•  In 2011, 1.5 million, or 53.6% of college grads under age 25 were out of work or underemployed, according to a 2012 [Source: Forbes, May 28, 2013]. To the extent that, in any given case, underemployment is a marker for student-loan indebtedness, student borrowing is a 2-lane expressway to debt serfdom: the first lane—for all those borrowers; the second, for those with jobs inadequate to repay those loans.
  • A  U.S. Census report determined that 71 percent of the nation’s 19.7 million college undergraduates were working in 2011. Of that number, one in five undergrads were working at least 35 hours a week year-round. [Source: CBS Local News, February 15, 2013]. Notice that this cannot be compared to a serf’s tradel-honing craft apprenticeship, when a pre-med student’s’ 35 hours are only in a Burger King or Starbucks—unless it counts as fieldwork in the area of public health and nutrition.

Of course, the serf’s nearly 6-months’ of leisure were not the result of lord of the manor superior enlightenment, compassion or generosity. Medieval farm fields—unlike the machines of the industrial age—yielded output seasonally, not 24/7/12.  Still, many landlords owned mines, mills and other enterprises to which serf labor could and was assigned, yet on an average of only 3 days per week.

One possible reason for the plentiful leisure of many medieval Western serfs is that a serf was also a tenant, with rights of possession of the parcels of land allotted him and his family, with a portion of the output of their labor was paid to the landowner. Hence, the more attractive the terms of tenancy, the likelier its continuation.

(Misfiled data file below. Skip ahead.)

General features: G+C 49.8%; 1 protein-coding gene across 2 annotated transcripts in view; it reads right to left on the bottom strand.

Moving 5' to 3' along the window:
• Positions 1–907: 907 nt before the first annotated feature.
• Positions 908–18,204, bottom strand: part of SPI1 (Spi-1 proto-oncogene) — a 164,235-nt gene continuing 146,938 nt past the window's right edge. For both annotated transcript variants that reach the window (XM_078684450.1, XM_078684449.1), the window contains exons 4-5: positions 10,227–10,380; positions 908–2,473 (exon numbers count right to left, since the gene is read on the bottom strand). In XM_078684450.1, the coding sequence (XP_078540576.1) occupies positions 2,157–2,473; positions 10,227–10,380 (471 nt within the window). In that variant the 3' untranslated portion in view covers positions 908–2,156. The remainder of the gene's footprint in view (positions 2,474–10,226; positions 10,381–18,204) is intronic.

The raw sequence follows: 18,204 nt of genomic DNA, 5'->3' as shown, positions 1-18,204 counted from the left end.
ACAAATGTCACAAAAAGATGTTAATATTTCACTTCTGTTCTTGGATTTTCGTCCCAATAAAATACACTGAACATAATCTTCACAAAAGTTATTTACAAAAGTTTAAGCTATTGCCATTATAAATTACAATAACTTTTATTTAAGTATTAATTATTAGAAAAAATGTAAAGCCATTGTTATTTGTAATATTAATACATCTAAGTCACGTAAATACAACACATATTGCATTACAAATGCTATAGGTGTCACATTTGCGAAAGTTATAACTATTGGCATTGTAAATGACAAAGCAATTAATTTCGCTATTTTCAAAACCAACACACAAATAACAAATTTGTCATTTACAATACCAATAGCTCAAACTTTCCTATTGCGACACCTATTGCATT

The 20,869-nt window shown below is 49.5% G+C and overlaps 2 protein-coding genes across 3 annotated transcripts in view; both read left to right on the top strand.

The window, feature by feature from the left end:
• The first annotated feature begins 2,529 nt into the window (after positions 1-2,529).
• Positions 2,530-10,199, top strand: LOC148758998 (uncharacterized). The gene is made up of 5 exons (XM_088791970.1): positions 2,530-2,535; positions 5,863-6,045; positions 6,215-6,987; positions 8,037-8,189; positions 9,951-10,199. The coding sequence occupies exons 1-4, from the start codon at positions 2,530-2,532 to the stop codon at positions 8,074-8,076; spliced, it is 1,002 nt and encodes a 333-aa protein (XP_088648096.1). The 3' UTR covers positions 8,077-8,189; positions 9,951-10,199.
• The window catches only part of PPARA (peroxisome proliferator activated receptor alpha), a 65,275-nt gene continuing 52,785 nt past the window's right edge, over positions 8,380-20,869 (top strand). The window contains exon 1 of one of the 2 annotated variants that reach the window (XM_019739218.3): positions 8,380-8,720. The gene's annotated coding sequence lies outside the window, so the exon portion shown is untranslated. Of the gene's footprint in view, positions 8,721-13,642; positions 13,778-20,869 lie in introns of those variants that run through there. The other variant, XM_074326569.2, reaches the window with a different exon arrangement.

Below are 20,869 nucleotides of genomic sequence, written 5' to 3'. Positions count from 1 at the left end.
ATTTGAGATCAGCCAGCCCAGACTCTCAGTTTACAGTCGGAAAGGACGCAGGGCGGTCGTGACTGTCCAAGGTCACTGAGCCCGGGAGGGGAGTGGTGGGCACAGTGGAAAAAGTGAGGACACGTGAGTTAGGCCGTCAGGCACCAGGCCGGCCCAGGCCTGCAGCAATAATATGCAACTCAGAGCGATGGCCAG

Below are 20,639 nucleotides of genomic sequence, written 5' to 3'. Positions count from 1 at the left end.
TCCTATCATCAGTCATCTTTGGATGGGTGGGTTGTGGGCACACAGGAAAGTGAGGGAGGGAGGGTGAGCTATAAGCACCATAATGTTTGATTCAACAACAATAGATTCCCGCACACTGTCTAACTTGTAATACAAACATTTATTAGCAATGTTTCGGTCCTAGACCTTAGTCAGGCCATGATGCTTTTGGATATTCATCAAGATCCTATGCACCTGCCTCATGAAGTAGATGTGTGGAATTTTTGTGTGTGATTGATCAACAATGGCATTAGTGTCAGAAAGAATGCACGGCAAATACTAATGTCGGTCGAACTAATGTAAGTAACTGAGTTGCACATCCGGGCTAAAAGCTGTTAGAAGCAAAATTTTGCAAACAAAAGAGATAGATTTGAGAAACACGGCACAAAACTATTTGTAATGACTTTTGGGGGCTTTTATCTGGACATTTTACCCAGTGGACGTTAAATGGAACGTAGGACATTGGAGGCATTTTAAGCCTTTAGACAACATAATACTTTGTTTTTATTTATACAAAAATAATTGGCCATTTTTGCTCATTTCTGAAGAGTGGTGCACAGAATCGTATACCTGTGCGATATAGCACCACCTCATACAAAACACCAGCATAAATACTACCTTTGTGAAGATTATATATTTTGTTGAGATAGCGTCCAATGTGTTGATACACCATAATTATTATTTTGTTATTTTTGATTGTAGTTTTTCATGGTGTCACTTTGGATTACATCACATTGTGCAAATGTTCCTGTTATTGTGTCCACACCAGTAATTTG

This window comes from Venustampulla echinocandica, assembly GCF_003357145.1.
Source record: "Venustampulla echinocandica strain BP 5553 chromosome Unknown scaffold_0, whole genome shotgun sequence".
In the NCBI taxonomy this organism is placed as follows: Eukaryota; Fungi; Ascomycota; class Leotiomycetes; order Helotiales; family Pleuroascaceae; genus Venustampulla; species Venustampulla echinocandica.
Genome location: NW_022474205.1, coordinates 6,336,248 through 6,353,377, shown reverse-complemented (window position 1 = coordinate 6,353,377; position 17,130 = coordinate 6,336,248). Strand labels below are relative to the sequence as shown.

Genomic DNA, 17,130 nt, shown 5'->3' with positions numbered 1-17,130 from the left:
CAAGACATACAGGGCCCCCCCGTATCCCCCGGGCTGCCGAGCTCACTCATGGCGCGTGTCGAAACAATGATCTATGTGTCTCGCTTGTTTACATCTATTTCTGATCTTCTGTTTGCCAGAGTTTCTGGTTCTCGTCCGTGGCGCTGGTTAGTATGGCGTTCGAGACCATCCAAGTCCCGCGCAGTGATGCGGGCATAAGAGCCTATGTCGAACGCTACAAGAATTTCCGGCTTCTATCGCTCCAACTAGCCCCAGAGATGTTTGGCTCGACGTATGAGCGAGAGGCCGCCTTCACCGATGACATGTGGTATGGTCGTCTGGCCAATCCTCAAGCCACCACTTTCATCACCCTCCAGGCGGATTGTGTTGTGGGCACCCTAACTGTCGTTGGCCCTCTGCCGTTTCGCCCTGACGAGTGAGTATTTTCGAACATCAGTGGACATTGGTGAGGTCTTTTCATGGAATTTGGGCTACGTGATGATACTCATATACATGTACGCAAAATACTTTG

As one account has put it, “In theory the lord could tax his serfs as heavily and make them work as hard as he pleased, but the fear of losing his tenants doubtless in most cases prevented him from imposing too great burdens on the daily life of the serf.”

This kind of serf leverage was especially strong in the aftermath of the Black Death of the 14th-century. Offsetting this, however, is the consideration that average serfs reportedly could not leave their abode without permission from their lord.

[For an outstanding series of very insightful historical flow-chart infographics related to the evolution of serfdom and, indeed, to all of world history, check out this chart of the Black Death and other links at www.flowofhistory.com.]

As for indebtedness, it was, like so many other aspects of a serf’s existence, a harsh, often permanent fact of his life as well. But the medieval serf had one advantage over the modern debt serf.

At least he had time to surf haystacks instead of searching them for a second, needle-in-a-haystack job.